BOSTON —Rick Middleton raised his No. 16 to the TD Garden rafters Thursday night, nearly three decades after playing his final game with the Boston Bruins.

Middleton, nicknamed “Nifty,” spent 12 seasons with the Bruins from 1976-88, scoring 402 goals and totaling 898 points. The right wing is third in goals and fourth in points in Bruins history.

“I’ve had four months to think about it, and I hate repeating myself, but honestly, I believe it is the biggest honor that certainly a retired athlete can get in his career,” the 64-year-old Middleton said before the Bruins faced the New York Islanders.

The Bruins announced in July that Middleton’s number would be the 11th retired by the team, and the first since longtime forward and current Bruins president Cam Neely’s No. 8 was hoisted to the rafters in 2004.

In all, 19 players have worn No. 16 for the Bruins, including center Derek Sanderson; Middleton said he wore the number to honor Sanderson. Kaspars Daugavins was the last to wear it in 2013.

“In the last six or seven years, I’ve been seeing that it’s not out there; nobody’s wearing it,” Middleton said. “All of a sudden it happened. In July, a phone call in July; I never thought it would ever happen that way, but I just have to thank (Neely) so much for doing it. … It culminated tonight.”

Middleton was joined by Neely, Ray Bourque, Johnny Bucyk and Terry O’Reilly – whose numbers have all been retired by the Bruins – and former Bruins coach Don Cherry at center ice for the pregame ceremony.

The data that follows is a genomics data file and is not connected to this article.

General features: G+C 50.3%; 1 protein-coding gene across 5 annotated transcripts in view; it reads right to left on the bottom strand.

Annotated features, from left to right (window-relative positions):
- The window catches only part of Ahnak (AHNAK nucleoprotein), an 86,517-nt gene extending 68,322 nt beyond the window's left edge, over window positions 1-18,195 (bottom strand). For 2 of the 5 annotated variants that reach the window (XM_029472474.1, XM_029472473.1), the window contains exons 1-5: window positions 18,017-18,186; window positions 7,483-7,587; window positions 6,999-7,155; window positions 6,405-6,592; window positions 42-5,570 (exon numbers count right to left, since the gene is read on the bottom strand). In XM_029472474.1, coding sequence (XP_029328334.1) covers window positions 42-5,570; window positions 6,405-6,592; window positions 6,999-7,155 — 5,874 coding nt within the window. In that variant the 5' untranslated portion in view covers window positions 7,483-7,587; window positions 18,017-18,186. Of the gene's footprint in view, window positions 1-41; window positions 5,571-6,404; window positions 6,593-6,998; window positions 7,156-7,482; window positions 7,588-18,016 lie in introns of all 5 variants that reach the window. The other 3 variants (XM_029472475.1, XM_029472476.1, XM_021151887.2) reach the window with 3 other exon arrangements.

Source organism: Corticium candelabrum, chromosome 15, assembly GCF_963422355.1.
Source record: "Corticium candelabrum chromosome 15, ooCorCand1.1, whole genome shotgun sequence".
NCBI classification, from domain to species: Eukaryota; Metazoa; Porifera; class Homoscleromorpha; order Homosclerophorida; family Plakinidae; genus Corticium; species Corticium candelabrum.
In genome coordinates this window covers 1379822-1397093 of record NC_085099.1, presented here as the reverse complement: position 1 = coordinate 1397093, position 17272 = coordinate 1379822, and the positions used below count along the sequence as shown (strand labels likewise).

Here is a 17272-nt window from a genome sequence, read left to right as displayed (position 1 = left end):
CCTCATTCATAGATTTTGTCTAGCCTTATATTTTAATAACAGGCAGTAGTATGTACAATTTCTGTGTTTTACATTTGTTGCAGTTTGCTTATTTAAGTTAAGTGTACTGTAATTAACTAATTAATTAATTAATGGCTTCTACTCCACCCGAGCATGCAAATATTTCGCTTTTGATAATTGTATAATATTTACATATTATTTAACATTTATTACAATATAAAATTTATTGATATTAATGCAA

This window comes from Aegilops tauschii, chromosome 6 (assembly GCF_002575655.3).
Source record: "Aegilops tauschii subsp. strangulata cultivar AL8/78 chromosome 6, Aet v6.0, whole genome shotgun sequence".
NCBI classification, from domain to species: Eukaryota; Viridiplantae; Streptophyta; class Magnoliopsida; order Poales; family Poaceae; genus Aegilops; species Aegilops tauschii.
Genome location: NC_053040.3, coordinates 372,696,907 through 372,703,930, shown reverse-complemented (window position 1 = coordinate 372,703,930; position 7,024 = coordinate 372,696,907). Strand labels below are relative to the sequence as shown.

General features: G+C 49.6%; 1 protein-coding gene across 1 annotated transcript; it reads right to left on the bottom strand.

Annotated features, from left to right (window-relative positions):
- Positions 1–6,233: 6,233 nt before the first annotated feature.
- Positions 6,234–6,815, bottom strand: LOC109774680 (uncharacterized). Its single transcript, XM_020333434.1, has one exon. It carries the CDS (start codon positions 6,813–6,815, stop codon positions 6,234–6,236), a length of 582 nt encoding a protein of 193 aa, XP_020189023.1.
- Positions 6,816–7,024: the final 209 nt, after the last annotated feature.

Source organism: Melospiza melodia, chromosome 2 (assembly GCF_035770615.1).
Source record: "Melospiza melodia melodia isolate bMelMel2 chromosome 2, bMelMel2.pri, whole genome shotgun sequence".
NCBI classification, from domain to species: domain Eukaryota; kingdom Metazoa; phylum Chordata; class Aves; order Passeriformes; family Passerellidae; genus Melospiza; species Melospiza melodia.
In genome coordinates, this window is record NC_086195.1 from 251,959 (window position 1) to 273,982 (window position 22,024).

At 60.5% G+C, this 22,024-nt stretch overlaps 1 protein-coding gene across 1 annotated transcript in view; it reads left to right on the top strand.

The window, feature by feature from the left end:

A Rangers first-round draft pick in 1973, Middleton played two seasons in New York before being traded to the Bruins.

Middleton, a three-time All-Star, led the Bruins in goals for six consecutive seasons from 1978-84. He scored a career-high 51 times in the 1981-82 season, the same year he took home the Lady Byng Memorial Trophy.

Middleton holds the NHL record for points in a playoff series, totaling 19 (five goals, 14 assists) in a 1982-83 second-round series against the Buffalo Sabres.

Kevan Miller, who was struck in the throat by a puck Monday night during a 4-2 loss at Toronto, had further tests that revealed cartilage damage to his larynx that’s expected to keep him from playing for at least five weeks.

“We’ll miss him,” said Bruins Coach Bruce Cassidy, who was able to use Miller only in four games after Miller’s return from a hand injury that cost him 13. “When he was out of the lineup I thought we weren’t as gritty as a team or as hard to play against.”

Brandon Carlo also is looking to return soon after missing eight games with an upper-body injury.

“I’m feeling good,” said Carlo. “I’m not sure where I’m at with the medical staff yet … but overall I’m feeling pretty good on the ice.”

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